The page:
A remote wooden stretcher box that has become a familiar landmark on the Lake District fells has been replaced with a new weather resistant aluminium container.
The old trunk on Sty Head Pass, between the mountains of Great Gable and Scafell Pike, has provided walkers with rescue equipment and re-assurance for many years.
Keswick Mountain Rescue Team said the new aluminium box was better able to deal with the area’s “extremes of weather.”
It was hoisted into place by helicopter with the help of volunteers from the Keswick team.
It resembles one at Mickledore, which is looked after by members of the neighbouring Wasdale Mountain Rescue Team.
There used to be six of these mountain rescue ‘kits’ placed strategically round the Lake District mountains but most have now gone.
Mountain rescue “kits” and “posts” used to be marked on Ordnance Survey maps.
A kit identified a location where a quantity of rescue equipment had been placed at a suitable place on the fells, while a post identified the location of the headquarters of the local rescue team.
There have been rescue kits on the Lake District fells in one form or another since the late 1930s when people involved in climbing or hill walking agreed to provide stretchers and first aid equipment stored in rucksacks.
These were placed at suitable locations, hotels or farms at valley heads.
The pre-war St John Ambulance Brigade of Borrowdale answered calls when people were injured in their locality but, in the main, it was “climber helping climber.”
In 1938 this facility moved forward when a mountain rescue kit was established on Sty Head Pass.
The kit comprised a St John stretcher in a wooden box, painted black and white for easy spotting in bad weather.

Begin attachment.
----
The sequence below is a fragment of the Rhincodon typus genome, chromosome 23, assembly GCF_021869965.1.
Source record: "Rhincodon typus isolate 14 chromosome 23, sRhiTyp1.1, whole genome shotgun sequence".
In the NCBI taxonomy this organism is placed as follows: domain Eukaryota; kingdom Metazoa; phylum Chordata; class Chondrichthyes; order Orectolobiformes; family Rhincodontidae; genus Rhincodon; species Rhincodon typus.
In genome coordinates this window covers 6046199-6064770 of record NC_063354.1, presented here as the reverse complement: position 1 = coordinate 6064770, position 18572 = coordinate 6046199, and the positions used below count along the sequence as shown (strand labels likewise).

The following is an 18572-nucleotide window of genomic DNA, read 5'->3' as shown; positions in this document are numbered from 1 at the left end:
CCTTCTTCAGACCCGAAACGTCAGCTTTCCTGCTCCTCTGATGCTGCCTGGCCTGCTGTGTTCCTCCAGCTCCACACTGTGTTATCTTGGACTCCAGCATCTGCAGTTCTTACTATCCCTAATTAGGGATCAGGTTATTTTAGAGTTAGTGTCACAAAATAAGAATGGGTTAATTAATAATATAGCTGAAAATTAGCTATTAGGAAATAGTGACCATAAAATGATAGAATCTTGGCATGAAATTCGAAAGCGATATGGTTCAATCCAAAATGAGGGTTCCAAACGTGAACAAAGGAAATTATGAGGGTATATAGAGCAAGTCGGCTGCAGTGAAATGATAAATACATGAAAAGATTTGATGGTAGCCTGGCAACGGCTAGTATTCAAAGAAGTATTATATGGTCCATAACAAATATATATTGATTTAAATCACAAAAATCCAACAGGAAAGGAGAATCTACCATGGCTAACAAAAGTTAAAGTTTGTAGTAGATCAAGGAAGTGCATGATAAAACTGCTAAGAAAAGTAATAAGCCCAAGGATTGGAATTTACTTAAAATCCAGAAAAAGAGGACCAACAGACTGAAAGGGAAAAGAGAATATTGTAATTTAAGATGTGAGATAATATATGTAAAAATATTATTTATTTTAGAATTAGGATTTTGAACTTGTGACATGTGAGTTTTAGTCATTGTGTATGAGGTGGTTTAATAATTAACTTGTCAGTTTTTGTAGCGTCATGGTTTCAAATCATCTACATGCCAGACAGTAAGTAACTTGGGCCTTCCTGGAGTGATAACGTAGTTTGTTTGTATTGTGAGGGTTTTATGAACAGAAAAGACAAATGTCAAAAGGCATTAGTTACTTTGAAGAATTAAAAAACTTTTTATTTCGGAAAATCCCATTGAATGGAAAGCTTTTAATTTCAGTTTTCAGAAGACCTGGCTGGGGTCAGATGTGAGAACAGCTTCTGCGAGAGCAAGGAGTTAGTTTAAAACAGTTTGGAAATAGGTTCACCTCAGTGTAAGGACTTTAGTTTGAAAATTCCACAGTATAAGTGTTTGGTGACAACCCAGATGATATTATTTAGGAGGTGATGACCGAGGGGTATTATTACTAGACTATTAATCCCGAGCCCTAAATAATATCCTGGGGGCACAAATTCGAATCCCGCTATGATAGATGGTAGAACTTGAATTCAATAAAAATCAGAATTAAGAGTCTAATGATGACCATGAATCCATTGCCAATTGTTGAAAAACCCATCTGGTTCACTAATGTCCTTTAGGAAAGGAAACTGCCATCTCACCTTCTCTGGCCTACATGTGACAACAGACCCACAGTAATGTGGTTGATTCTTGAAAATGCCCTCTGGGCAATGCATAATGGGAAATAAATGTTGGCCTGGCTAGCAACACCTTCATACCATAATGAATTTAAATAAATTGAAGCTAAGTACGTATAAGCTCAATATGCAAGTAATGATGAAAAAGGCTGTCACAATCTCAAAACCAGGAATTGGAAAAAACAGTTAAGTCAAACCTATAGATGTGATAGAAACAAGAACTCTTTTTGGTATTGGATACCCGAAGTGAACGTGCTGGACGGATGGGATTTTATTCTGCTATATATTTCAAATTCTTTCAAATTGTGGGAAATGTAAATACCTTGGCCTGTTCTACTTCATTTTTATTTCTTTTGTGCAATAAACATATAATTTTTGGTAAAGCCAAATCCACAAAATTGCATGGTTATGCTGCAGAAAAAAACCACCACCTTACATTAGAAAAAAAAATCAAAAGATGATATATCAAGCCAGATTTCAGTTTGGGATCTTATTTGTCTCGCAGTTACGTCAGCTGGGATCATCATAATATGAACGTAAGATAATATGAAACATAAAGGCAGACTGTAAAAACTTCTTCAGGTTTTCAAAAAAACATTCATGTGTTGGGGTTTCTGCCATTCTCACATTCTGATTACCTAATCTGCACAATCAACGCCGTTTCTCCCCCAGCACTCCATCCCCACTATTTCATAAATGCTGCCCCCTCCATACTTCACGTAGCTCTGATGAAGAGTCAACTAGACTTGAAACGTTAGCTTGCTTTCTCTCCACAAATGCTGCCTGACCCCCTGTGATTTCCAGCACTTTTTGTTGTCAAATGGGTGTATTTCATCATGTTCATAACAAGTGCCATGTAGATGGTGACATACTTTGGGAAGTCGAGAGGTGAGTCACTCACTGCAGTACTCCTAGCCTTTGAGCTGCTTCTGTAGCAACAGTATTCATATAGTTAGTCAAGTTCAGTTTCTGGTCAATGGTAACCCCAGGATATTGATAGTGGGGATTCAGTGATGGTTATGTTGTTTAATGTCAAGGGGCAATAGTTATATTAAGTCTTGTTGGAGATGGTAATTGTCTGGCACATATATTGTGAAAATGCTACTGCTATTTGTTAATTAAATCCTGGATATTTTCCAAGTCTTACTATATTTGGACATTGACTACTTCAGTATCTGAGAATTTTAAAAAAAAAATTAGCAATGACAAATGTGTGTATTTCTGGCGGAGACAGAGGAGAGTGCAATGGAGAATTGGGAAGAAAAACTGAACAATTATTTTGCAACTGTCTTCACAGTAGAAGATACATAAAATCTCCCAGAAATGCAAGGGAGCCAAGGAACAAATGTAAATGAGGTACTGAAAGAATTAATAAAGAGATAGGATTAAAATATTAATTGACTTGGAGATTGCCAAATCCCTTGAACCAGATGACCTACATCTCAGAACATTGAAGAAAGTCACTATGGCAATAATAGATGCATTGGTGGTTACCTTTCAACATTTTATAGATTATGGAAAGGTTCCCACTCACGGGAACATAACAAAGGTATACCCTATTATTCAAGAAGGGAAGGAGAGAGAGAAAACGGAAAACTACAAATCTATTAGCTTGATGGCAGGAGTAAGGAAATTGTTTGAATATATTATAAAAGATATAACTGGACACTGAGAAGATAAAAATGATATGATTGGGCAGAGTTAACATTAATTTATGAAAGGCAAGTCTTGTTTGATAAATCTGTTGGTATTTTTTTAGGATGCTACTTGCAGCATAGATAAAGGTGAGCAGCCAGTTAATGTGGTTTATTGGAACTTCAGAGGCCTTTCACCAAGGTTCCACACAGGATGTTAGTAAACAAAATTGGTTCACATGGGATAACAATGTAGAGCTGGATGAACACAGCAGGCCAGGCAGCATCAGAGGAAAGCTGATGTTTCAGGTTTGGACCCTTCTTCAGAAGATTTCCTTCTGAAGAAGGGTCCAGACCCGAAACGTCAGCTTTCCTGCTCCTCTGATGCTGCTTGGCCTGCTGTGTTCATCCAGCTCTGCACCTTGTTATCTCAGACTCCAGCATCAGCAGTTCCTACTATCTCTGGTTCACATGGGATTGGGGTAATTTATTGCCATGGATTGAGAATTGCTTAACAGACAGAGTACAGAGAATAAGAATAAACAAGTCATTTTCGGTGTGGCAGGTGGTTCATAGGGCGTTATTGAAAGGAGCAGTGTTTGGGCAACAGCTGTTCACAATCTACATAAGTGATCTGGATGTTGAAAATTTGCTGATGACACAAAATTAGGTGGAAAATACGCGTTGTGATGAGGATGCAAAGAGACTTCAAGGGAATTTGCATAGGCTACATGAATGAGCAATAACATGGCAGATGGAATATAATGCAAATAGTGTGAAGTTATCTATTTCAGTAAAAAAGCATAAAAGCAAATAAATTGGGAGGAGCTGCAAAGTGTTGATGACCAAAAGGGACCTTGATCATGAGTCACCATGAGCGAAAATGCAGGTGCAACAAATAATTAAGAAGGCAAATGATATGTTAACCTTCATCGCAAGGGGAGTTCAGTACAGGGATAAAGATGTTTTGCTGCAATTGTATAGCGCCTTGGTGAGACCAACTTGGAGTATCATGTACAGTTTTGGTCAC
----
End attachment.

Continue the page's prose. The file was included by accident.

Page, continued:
There was also a “suitcase” containing bandages, which was placed in a wooden box on a pole alongside.
The thinking behind this was to allow climbers to rescue themselves rather than having to call others.
This kit lasted until the late 1940s by which time Mother Nature had done her worst and the whole lot had disintegrated and been spread over the hillside and nearby Sty Head Tarn.
With the establishment of mountain rescue teams in the late 1940s and into the 1950s, it was agreed to replace the kit on Sty Head.
A much more substantial box was constructed and paid for by the national Mountain Rescue Committee and it was carried up by Keswick MRT.
This box had a Thomas stretcher, blankets and rucksack containing first aid kit, all stored inside.
Access was gained through a lid which had a chain bolt type fastening. This lid proved to be the box’s downfall.
It allowed people to open the lid and use the box to shelter in, also allowing the elements to pour inside, and strong wind also affected the lid, eventually preventing it from closing properly.
It was again replaced in the 1960s by a box which had four angle iron legs concreted into the ground and bolted into place.
It contained similar kit as before and access was gained through a lift-up door at end.
It was airlifted into place by a helicopter which had the box slung underneath.
Some 30 years later, showing signs of wear and tear, the box was again airlifted back to Keswick Mountain Rescue Team’s headquarters where it was repaired before being returned to Sty Head.
The repairs were carried out by a team member, the son of the joiner who made the box in the 1960s